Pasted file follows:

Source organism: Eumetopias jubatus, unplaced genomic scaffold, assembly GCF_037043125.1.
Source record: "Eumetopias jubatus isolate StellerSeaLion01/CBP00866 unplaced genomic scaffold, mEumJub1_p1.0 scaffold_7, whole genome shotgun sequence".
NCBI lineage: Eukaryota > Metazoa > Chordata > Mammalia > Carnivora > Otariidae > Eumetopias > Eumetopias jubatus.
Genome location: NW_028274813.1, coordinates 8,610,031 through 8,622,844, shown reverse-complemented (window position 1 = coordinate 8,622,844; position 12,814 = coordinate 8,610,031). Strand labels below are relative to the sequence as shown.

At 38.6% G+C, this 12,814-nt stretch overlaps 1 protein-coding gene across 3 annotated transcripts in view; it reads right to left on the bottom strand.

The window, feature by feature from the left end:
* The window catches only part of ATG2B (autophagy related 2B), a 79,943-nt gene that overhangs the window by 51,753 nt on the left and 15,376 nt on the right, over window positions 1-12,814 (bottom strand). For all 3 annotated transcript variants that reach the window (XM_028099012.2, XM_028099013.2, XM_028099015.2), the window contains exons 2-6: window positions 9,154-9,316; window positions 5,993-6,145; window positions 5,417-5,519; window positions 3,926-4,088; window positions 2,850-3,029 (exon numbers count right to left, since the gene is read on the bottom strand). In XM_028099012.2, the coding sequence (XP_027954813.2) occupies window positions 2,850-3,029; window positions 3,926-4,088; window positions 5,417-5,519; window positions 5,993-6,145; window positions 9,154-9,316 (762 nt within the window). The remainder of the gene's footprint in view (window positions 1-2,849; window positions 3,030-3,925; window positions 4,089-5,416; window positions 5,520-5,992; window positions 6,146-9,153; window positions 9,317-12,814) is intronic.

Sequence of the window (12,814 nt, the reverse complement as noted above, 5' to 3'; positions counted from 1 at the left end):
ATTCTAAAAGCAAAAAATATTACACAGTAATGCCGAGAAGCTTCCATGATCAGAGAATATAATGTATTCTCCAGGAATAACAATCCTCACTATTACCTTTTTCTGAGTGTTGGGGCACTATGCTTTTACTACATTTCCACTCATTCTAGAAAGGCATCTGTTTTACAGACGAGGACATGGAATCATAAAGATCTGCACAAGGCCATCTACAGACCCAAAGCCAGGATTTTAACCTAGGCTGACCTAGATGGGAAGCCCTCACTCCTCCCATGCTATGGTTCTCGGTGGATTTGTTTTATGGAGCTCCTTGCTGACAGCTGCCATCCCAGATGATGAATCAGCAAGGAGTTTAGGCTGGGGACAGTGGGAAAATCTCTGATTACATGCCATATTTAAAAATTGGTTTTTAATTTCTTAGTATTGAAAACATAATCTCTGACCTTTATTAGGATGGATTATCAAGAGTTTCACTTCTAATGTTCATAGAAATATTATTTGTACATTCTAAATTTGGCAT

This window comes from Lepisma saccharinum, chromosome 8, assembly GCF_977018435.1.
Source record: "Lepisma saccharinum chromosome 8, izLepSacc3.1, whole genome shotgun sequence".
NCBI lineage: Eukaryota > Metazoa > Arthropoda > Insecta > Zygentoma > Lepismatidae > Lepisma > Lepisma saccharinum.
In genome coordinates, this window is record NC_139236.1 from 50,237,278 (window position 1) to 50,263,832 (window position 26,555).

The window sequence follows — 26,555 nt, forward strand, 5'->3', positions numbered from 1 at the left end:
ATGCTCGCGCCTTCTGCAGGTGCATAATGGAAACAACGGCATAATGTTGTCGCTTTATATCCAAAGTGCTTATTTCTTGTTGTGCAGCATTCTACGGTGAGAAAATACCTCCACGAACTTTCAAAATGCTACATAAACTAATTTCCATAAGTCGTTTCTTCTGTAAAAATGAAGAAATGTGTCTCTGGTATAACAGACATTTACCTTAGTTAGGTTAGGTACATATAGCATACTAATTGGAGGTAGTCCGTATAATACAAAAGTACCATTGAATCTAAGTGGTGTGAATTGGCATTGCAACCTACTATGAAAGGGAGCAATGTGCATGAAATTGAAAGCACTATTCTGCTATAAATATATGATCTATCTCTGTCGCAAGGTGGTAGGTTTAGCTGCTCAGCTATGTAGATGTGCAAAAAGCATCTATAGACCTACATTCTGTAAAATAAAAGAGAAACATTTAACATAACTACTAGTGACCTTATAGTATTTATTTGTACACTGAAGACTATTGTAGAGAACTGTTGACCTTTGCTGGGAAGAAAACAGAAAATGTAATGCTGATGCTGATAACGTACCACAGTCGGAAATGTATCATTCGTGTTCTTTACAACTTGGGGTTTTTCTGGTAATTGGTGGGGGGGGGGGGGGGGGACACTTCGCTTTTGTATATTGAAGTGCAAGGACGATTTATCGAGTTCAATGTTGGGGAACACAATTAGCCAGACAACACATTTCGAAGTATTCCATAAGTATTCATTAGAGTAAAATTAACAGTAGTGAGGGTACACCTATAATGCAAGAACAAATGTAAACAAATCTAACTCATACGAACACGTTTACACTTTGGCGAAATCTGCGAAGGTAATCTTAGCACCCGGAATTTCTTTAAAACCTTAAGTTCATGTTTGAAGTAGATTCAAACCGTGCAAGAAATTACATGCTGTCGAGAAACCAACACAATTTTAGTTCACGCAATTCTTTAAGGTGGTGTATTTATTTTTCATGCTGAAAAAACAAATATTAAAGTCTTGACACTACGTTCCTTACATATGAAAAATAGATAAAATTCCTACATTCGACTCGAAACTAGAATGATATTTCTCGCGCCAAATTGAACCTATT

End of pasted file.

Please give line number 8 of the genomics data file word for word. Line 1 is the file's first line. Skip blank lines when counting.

Sequence of the window (12,814 nt, the reverse complement as noted above, 5' to 3'; positions counted from 1 at the left end):